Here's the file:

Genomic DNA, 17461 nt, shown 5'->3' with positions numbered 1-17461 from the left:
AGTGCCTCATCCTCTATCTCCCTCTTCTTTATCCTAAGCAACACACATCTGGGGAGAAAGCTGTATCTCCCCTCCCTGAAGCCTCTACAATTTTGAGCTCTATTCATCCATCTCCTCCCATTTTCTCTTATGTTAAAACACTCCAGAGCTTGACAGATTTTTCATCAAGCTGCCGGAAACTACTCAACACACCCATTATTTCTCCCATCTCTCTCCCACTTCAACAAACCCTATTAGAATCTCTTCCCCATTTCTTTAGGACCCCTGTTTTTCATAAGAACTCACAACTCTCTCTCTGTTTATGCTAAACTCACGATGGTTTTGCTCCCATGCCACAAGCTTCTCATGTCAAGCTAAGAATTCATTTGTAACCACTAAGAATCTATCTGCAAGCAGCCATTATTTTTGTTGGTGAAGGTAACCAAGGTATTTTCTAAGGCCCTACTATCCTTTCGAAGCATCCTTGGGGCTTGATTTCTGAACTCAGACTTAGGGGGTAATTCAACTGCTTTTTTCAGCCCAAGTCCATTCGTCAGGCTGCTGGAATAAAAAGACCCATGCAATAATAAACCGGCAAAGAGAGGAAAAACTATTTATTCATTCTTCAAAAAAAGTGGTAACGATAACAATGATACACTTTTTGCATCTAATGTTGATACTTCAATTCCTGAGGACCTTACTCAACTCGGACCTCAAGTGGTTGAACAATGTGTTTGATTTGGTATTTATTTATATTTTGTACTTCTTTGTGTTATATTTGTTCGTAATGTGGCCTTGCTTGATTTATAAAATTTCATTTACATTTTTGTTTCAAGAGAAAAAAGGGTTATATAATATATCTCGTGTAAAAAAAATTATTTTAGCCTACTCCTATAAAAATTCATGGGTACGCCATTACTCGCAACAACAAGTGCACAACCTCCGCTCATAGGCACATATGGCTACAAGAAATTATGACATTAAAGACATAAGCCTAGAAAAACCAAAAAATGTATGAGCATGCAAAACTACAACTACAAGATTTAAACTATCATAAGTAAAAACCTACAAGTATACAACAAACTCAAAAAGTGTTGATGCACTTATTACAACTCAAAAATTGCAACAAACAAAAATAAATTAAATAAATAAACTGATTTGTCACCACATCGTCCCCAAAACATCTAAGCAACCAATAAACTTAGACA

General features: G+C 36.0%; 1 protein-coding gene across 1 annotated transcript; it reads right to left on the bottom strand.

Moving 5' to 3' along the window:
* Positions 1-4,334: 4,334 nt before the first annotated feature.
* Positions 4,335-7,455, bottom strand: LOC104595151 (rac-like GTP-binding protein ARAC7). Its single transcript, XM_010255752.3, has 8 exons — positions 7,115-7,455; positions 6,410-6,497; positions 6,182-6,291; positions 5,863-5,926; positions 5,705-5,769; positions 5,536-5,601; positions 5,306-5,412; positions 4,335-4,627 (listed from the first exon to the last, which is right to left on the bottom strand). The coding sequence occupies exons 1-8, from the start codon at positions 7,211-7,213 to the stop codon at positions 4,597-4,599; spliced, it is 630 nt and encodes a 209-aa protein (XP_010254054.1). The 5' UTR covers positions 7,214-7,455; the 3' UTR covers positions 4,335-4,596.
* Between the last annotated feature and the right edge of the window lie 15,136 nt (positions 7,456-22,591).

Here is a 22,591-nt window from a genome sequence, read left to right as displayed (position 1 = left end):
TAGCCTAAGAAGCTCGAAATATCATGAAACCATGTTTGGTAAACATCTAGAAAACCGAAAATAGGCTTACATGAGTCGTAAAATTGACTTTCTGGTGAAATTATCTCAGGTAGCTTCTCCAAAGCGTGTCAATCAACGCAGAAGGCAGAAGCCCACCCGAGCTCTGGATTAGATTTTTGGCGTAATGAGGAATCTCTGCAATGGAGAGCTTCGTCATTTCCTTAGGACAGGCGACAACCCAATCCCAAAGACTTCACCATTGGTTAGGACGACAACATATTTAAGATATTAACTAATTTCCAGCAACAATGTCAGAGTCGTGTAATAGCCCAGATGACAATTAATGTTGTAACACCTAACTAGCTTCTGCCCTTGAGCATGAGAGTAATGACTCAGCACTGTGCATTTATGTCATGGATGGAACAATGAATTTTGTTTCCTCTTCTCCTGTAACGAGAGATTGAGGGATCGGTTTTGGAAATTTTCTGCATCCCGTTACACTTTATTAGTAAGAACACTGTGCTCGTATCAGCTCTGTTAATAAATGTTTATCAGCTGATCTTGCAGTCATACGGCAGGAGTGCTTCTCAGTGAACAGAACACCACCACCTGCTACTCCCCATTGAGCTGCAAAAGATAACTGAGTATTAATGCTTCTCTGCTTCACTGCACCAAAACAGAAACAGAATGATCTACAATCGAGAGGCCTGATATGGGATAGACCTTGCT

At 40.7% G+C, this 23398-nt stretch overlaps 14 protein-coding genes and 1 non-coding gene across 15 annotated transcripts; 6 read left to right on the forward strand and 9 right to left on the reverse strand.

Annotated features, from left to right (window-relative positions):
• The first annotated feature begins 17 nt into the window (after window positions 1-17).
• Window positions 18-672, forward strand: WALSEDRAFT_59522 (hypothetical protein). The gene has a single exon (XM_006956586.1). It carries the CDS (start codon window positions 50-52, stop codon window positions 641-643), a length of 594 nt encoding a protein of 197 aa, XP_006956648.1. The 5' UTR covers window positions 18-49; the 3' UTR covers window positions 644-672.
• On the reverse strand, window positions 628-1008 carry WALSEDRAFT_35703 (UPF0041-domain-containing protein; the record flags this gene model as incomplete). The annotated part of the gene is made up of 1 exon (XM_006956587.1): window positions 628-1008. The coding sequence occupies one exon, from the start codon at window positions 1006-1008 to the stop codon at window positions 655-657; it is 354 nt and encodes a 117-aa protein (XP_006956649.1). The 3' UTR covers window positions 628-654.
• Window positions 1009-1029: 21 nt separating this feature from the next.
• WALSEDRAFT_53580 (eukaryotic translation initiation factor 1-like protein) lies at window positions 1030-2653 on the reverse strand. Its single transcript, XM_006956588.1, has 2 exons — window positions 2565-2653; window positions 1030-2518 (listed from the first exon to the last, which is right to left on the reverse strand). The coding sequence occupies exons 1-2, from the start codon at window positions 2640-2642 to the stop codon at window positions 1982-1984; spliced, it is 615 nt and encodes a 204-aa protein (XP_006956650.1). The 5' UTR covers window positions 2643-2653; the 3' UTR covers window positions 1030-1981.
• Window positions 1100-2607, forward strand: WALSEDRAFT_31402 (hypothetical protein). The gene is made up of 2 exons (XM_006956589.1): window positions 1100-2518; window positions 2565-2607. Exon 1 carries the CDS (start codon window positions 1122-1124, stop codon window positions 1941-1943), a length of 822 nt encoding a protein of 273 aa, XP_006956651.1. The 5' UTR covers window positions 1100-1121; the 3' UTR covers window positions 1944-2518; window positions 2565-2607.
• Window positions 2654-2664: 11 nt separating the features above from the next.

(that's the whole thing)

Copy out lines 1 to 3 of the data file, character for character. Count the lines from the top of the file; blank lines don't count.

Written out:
Genomic DNA, 17461 nt, shown 5'->3' with positions numbered 1-17461 from the left:
AGTGCCTCATCCTCTATCTCCCTCTTCTTTATCCTAAGCAACACACATCTGGGGAGAAAGCTGTATCTCCCCTCCCTGAAGCCTCTACAATTTTGAGCTCTATTCATCCATCTCCTCCCATTTTCTCTTATGTTAAAACACTCCAGAGCTTGACAGATTTTTCATCAAGCTGCCGGAAACTACTCAACACACCCATTATTTCTCCCATCTCTCTCCCACTTCAACAAACCCTATTAGAATCTCTTCCCCATTTCTTTAGGACCCCTGTTTTTCATAAGAACTCACAACTCTCTCTCTGTTTATGCTAAACTCACGATGGTTTTGCTCCCATGCCACAAGCTTCTCATGTCAAGCTAAGAATTCATTTGTAACCACTAAGAATCTATCTGCAAGCAGCCATTATTTTTGTTGGTGAAGGTAACCAAGGTATTTTCTAAGGCCCTACTATCCTTTCGAAGCATCCTTGGGGCTTGATTTCTGAACTCAGACTTAGGGGGTAATTCAACTGCTTTTTTCAGCCCAAGTCCATTCGTCAGGCTGCTGGAATAAAAAGACCCATGCAATAATAAACCGGCAAAGAGAGGAAAAACTATTTATTCATTCTTCAAAAAAAGTGGTAACGATAACAATGATACACTTTTTGCATCTAATGTTGATACTTCAATTCCTGAGGACCTTACTCAACTCGGACCTCAAGTGGTTGAACAATGTGTTTGATTTGGTATTTATTTATATTTTGTACTTCTTTGTGTTATATTTGTTCGTAATGTGGCCTTGCTTGATTTATAAAATTTCATTTACATTTTTGTTTCAAGAGAAAAAAGGGTTATATAATATATCTCGTGTAAAAAAAATTATTTTAGCCTACTCCTATAAAAATTCATGGGTACGCCATTACTCGCAACAACAAGTGCACAACCTCCGCTCATAGGCACATATGGCTACAAGAAATTATGACATTAAAGACATAAGCCTAGAAAAACCAAAAAATGTATGAGCATGCAAAACTACAACTACAAGATTTAAACTATCATAAGTAAAAACCTACAAGTATACAACAAACTCAAAAAGTGTTGATGCACTTATTACAACTCAAAAATTGCAACAAACAAAAATAAATTAAATAAATAAACTGATTTGTCACCACATCGTCCCCAAAACATCTAAGCAACCAATAAACTTAGACA

General features: G+C 36.0%; 1 protein-coding gene across 1 annotated transcript; it reads right to left on the bottom strand.